A naturally occurring chemical, phosphatidylserine (PS) is known to play a crucial role in the improvement of cognitive functions of our brains. It helps in memory and maintaining the sharpness of the brain. The quantity of phosphatidylserine reduces with age and diseases in the human body. Hence it is important to supplement the same externally. There are many natural food sources from which we can get phosphatidylserine. At present supplements of PS are made from soy lecithin which is made mostly out of soy.
Natural sources of phosphatidylserine
The oldest known source of phosphatidylserine was the bovine brain. It has the highest content of phosphatidylserine, but due to the mad cow disease scare, it is not consumed so frequently now.
Livers, hearts and kidneys of poultry and pig are a rich source of phosphatidylserine(PS). They are safer than the brain of cows. In addition to PS, their organ meats are also a rich source of vitamin A, vitamin B, iron and folic acid. An added benefit. The meat of poultry, pig, veal and beef are also a good source of PS. Mackerel, herring and tuna have the highest quantity of phosphatidylserine among fishes. They can also be supplemented in exchange for meat. Fish is rich in amino acids and antioxidants.
White bean, also known as navy bean, pea bean, or pearl haricot bean is a rich source of PS. It is a plant source that has the highest quantity of phosphatidylserine in it. Furthermore, these are known to reduce total cholesterol levels and LDL cholesterol. In addition, whole grain barley and rice are a good source of PS. Soy also contains phosphatidylserine. Vegetables like carrots, cabbage and potatoes have a small percentage of phosphatidylserine.
Other Sources of phosphatidylserine
Small quantities of phosphatidylserine are found in eggs and cow’s milk.
Functions of phosphatidylserine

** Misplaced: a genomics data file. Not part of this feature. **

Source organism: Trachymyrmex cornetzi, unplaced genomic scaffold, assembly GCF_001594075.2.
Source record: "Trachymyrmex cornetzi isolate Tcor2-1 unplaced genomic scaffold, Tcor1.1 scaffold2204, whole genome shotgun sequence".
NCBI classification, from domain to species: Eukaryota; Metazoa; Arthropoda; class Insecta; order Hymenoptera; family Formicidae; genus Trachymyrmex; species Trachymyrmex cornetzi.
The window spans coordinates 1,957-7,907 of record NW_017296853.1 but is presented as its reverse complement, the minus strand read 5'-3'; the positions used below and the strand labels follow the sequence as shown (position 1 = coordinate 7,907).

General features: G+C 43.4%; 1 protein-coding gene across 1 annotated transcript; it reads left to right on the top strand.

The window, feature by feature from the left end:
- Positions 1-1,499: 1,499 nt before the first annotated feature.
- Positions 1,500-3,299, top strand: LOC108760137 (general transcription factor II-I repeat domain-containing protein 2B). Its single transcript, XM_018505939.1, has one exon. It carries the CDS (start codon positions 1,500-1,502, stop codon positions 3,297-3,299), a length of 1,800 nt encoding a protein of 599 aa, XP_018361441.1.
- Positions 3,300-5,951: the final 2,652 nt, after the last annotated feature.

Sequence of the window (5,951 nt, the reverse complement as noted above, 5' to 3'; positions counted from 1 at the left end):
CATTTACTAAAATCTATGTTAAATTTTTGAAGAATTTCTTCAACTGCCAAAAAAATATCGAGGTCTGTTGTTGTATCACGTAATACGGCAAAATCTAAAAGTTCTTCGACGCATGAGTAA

PS is a phospholipid that is present in the internal cell membrane. Phosphatidylserine plays a key role in the functioning of neuron membranes. phosphatidylserine can support brain health too. They are involved in signal transduction, cell communication, and regulation of cell growth. Increased levels of PS can result in increased levels of brain glucose.
In addition, PS has a function for apoptosis, it provides signals to macrophages to engulf the cells once cell death is initiated. Another important function of PS is in coagulation. Phosphatidylserine provides a surface for generating thrombin and finally stop bleeding.
Side effects of phosphatidylserine
Most people can consume this soy-based supplement without any side effect. Some studies note that it is safe to consume up to 600 mg per day for maximum 12 days. Patients consuming more than 300 mg per day may have the following symptoms
- Bloated feeling in the stomach due to excessive gas production
- Stomach problems like diarrhea, vomiting or stomach upset
- Some have trouble sleeping after having phosphatidylserine. They find it hard to relax after a night’s dose. A good idea would be to have the nightly dose at least 4 hours before you sleep.